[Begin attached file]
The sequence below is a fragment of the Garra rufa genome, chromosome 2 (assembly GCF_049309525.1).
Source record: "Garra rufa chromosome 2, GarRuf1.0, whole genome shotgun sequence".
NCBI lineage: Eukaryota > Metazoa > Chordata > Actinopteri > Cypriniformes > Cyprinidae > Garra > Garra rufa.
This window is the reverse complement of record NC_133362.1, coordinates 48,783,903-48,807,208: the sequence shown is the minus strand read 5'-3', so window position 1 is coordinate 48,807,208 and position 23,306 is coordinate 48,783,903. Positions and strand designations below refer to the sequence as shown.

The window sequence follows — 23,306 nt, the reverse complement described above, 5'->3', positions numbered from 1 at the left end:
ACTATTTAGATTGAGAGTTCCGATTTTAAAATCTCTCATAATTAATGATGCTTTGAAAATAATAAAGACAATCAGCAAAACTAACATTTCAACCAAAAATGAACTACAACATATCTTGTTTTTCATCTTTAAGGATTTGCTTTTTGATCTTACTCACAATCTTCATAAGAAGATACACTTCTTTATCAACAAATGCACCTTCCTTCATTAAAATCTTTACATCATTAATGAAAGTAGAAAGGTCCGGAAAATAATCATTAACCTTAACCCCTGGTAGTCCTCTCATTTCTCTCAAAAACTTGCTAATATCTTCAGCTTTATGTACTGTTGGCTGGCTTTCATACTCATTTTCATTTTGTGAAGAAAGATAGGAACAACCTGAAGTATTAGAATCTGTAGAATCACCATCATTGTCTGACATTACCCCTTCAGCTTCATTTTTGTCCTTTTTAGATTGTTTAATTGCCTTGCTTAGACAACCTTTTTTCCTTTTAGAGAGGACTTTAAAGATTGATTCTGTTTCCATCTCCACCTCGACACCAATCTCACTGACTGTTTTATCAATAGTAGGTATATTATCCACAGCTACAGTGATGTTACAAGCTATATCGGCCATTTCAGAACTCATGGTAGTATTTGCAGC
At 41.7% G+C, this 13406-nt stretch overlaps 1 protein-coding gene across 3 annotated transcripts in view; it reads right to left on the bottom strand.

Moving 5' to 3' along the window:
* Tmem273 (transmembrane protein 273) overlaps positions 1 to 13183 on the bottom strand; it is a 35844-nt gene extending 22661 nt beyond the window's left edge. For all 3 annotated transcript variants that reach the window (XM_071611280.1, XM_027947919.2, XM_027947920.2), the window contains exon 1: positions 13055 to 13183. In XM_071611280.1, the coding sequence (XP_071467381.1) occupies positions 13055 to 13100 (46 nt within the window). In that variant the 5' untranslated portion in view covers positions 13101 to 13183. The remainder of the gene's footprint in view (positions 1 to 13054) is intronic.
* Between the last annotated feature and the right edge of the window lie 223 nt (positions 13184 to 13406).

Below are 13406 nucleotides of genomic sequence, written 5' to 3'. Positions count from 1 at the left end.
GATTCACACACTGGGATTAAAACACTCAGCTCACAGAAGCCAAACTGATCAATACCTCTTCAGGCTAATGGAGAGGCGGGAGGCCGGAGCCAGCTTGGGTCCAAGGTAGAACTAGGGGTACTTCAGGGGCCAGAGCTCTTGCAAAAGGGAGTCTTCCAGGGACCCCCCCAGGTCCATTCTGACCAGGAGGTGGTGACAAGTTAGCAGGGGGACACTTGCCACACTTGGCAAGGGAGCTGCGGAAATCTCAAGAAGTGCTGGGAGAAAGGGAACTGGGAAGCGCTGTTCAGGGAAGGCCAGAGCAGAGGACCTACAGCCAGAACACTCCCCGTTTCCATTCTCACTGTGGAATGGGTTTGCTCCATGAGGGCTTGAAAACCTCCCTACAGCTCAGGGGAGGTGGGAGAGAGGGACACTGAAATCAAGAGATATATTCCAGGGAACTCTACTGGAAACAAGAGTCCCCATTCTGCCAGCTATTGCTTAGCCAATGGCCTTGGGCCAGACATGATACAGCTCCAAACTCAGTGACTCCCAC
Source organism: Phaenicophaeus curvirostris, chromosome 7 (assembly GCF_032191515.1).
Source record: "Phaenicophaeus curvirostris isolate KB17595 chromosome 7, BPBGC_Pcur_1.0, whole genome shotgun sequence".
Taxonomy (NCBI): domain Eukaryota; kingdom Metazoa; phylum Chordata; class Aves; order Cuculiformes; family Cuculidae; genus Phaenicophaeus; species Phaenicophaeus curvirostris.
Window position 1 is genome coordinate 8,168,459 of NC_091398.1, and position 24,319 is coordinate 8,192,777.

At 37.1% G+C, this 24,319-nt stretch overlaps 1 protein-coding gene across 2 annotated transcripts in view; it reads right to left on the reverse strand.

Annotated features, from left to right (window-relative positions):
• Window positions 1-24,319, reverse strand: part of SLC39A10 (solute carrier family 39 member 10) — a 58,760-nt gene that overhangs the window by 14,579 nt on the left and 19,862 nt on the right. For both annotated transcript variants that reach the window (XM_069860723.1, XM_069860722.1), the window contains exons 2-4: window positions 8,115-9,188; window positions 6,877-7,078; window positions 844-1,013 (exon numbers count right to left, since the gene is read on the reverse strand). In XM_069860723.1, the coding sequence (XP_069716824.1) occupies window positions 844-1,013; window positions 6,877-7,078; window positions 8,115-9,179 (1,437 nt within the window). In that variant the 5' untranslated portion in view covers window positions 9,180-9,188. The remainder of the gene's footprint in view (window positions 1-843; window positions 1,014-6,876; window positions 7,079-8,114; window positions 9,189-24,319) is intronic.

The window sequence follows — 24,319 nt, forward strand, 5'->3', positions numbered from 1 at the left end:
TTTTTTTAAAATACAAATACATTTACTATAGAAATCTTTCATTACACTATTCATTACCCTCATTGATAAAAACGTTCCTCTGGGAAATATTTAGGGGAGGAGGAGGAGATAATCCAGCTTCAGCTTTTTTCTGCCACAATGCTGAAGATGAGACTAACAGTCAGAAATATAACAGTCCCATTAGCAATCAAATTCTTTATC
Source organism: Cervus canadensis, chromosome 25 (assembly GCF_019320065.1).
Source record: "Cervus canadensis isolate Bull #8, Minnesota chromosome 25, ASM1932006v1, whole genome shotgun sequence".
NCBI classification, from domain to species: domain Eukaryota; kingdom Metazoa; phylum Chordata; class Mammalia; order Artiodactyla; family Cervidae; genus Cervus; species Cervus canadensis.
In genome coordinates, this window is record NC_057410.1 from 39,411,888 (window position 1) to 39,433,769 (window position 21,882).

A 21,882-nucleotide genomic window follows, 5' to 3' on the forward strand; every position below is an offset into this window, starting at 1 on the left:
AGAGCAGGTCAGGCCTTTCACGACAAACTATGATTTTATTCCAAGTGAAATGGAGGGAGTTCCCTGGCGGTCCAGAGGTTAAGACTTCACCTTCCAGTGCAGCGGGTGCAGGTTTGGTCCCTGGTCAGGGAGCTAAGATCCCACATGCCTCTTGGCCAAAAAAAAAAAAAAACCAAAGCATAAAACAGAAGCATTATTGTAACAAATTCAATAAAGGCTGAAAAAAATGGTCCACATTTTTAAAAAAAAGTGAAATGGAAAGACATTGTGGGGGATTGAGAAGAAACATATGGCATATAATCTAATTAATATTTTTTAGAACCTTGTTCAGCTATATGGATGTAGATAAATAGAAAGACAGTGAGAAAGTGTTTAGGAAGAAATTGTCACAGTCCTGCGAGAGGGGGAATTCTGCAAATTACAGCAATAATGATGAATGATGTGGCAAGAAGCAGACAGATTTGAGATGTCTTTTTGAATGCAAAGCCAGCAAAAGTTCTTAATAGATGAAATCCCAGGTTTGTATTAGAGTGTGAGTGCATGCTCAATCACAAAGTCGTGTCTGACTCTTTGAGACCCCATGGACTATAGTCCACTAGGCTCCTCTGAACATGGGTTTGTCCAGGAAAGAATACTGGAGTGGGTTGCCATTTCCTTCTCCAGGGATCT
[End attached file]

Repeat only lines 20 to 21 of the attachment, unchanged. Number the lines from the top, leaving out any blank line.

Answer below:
The window sequence follows — 24,319 nt, forward strand, 5'->3', positions numbered from 1 at the left end:
TTTTTTTAAAATACAAATACATTTACTATAGAAATCTTTCATTACACTATTCATTACCCTCATTGATAAAAACGTTCCTCTGGGAAATATTTAGGGGAGGAGGAGGAGATAATCCAGCTTCAGCTTTTTTCTGCCACAATGCTGAAGATGAGACTAACAGTCAGAAATATAACAGTCCCATTAGCAATCAAATTCTTTATC